/* create a parsing object */
      parser parser_obj = new parser(new my_scanner());


or set the scanner after the parser is created:

      /* create a parsing object */
      parser parser_obj = new parser();
      /* set the default scanner */
      parser_obj.setScanner(new my_scanner());


Note that because the parser uses look-ahead, resetting the scanner in the middle of a parse is not recommended. If you attempt to use the default implementation of scan() without first calling setScanner(), a NullPointerException will be thrown.

As an example of scanner integration, the following three lines in the lexer-generator input are all that is required to use a JLex scanner with CUP:

%implements java_cup.runtime.Scanner
%function next_token
%type java_cup.runtime.Symbol


It is anticipated that the JLex directive %cup will abbreviate the above three directive in the next version of JLex. Invoking the parser with the JLex scanner is then simply:

parser parser_obj = new parser( new Yylex( some_InputStream_or_Reader));


Note that you still have to handle EOF correctly; the JLex code to do so is something like:

%eofval{
  return sym.EOF;
%eofval}


where sym is the name of the symbol class for your generated parser.

The simple_calc example in the CUP distribution illustrates the use of the scanner integration features with a hand-coded scanner.

11. 6. Error Recovery

CUP으로 parsers를 만들때 가장 중요한 점은, syntactic error의 복구를 지원한다는 점이다. CUP은 YACC과 같은 error recovery mechanism을 사용한다. In particular, CUP은 특별한 error symbol을 지원한다. (간단히 error이다) This symbol plays the role of a special non-terminal which, instead of being defined by productions, instead matches an erroneous input sequence.

이 error symbol은 syntax error가 감지되었을 때에만 적용된다. 만약 syntax error가 감지되면 parser는 input token stream의 부분을 error로 replace하고, parsing을 계속한다. 예를 들어서 우리는 다음과 같은 production을 가진다고 하자 :

    stmt ::= expr SEMI | while_stmt SEMI | if_stmt SEMI | <b>..</b>. |
             error SEMI
             ;


이것은 input에 의해서 stmt의 어떠한 normal과도 일치하지 않을때, syntax error가 선언되고, recovery should be made by skipping erroneous tokens (equivalent to matching and replacing them with error) up to a point at which the parse can be continued with a semicolon (and additional context that legally follows a statement). An error is considered to be recovered from if and only if a sufficient number of tokens past the error symbol can be successfully parsed. (The number of tokens required is determined by the error_sync_size() method of the parser and defaults to 3).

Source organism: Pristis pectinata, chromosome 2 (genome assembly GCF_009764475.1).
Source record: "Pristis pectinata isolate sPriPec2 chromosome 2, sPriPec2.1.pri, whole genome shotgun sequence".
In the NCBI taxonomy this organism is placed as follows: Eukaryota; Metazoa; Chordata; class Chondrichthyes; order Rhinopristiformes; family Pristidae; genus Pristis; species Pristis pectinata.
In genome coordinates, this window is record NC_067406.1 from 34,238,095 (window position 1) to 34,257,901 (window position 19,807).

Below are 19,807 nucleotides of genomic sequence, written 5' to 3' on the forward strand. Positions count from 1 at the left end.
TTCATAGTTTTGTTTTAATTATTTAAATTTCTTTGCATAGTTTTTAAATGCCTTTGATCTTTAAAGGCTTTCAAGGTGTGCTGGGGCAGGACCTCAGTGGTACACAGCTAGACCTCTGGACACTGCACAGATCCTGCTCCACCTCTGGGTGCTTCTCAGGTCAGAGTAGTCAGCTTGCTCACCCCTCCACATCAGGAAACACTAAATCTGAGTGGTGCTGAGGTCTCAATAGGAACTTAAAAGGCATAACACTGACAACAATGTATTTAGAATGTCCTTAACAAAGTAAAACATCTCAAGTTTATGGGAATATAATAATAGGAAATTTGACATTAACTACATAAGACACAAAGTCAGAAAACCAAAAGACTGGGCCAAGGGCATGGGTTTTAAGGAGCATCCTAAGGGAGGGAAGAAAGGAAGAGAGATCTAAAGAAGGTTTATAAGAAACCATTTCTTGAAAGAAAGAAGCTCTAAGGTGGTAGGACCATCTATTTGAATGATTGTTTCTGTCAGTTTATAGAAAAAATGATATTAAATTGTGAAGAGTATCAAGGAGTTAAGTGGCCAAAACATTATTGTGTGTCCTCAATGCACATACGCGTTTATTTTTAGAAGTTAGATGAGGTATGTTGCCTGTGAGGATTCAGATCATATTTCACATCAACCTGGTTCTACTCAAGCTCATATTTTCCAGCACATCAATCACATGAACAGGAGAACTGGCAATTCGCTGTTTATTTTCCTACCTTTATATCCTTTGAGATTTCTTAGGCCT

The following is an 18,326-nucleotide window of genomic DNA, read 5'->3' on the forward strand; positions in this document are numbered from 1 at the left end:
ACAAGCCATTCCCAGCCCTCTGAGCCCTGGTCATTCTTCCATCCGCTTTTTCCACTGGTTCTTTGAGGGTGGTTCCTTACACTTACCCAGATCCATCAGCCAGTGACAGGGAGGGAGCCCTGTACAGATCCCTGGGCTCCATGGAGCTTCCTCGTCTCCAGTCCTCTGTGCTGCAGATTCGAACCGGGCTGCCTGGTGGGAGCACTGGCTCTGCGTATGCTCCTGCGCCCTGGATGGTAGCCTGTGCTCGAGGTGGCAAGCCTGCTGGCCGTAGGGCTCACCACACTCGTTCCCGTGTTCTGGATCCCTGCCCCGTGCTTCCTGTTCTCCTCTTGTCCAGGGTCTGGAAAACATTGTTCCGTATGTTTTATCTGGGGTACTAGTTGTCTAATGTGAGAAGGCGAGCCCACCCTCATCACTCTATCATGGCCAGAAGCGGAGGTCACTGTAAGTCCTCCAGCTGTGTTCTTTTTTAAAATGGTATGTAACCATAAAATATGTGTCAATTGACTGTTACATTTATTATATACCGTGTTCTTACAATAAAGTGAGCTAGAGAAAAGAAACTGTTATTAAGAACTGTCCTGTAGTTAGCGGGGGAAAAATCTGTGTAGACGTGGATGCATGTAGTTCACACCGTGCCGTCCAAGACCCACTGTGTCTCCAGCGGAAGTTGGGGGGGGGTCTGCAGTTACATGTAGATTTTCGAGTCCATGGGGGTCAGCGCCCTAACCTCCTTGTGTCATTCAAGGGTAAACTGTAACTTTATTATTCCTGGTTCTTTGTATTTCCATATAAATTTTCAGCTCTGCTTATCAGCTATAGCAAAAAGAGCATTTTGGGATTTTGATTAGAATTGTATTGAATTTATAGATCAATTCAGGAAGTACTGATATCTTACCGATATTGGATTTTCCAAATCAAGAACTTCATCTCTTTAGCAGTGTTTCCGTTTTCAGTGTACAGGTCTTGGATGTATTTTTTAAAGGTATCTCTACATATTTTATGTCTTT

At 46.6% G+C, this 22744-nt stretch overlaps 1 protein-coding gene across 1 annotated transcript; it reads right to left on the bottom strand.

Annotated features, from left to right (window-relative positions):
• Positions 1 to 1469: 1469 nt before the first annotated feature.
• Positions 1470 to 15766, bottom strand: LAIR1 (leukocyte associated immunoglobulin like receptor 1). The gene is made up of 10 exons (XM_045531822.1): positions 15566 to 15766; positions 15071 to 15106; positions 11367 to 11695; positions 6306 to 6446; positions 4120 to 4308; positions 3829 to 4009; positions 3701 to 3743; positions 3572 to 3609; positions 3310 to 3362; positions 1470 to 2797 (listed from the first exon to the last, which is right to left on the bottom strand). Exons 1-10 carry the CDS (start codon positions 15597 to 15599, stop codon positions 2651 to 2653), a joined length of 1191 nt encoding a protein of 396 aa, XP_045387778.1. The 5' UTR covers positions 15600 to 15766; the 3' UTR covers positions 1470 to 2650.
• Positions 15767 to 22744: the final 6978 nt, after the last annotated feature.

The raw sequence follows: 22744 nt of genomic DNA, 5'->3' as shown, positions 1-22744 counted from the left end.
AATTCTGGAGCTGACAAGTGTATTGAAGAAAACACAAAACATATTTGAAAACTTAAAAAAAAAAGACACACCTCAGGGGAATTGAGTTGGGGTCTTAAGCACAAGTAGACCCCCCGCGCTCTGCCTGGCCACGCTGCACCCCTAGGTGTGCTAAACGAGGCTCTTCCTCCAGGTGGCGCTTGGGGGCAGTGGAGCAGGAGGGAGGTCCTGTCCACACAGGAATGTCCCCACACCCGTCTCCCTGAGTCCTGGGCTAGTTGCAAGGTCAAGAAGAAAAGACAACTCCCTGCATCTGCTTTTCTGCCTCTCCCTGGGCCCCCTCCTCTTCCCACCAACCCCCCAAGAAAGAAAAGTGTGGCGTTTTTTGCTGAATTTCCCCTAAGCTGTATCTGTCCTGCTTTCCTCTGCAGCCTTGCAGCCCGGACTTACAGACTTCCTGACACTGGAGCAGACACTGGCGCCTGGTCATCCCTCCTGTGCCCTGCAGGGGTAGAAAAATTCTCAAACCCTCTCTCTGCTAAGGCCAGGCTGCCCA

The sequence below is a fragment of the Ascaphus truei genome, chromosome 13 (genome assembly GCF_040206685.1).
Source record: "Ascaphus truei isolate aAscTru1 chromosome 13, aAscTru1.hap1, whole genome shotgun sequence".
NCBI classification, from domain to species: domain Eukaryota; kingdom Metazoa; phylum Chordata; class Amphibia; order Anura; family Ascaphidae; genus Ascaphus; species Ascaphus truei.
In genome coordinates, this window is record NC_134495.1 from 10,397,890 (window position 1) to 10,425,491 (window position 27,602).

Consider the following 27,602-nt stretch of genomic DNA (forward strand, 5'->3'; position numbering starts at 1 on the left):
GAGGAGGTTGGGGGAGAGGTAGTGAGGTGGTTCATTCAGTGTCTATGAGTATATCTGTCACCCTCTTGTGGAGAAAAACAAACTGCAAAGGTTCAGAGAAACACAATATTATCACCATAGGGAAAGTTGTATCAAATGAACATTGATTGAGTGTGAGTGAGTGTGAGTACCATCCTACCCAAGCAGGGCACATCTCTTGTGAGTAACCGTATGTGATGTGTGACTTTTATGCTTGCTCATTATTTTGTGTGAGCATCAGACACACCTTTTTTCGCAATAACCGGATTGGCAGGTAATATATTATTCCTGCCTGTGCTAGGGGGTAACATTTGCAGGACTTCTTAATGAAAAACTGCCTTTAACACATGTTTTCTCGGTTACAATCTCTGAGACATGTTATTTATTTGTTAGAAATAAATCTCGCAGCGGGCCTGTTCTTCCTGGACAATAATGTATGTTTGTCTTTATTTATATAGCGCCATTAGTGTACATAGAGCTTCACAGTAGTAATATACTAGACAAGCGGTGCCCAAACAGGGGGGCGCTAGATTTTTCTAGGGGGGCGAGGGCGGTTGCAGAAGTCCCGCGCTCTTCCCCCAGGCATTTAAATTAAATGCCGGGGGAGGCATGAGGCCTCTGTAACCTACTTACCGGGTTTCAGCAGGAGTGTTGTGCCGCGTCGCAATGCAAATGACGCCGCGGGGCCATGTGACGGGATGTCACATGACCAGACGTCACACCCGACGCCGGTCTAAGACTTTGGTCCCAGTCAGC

Specifically, the parser first looks for the closest state to the top of the parse stack that has an outgoing transition under error. This generally corresponds to working from productions that represent more detailed constructs (such as a specific kind of statement) up to productions that represent more general or enclosing constructs (such as the general production for all statements or a production representing a whole section of declarations) until we get to a place where an error recovery production has been provided for. Once the parser is placed into a configuration that has an immediate error recovery (by popping the stack to the first such state), the parser begins skipping tokens to find a point at which the parse can be continued. After discarding each token, the parser attempts to parse ahead in the input (without executing any embedded semantic actions). If the parser can successfully parse past the required number of tokens, then the input is backed up to the point of recovery and the parse is resumed normally (executing all actions). If the parse cannot be continued far enough, then another token is discarded and the parser again tries to parse ahead. If the end of input is reached without making a successful recovery (or there was no suitable error recovery state found on the parse stack to begin with) then error recovery fails.

12. 7. Conclusion

이 manual은 CUP LALR parser generation system을 간단히 서술하였다. CUP은 유명한 YACC parser와 비슷한 역할을 하지만, C나 C++이 아닌 JAVA code로 쓰여졌고, 동작한다. system의 operation의 세부적인 사항은 parser generator와 runtime의 source code에서 알 수 있다. See the CUP home page below for access to the API documentation for the system and its runtime.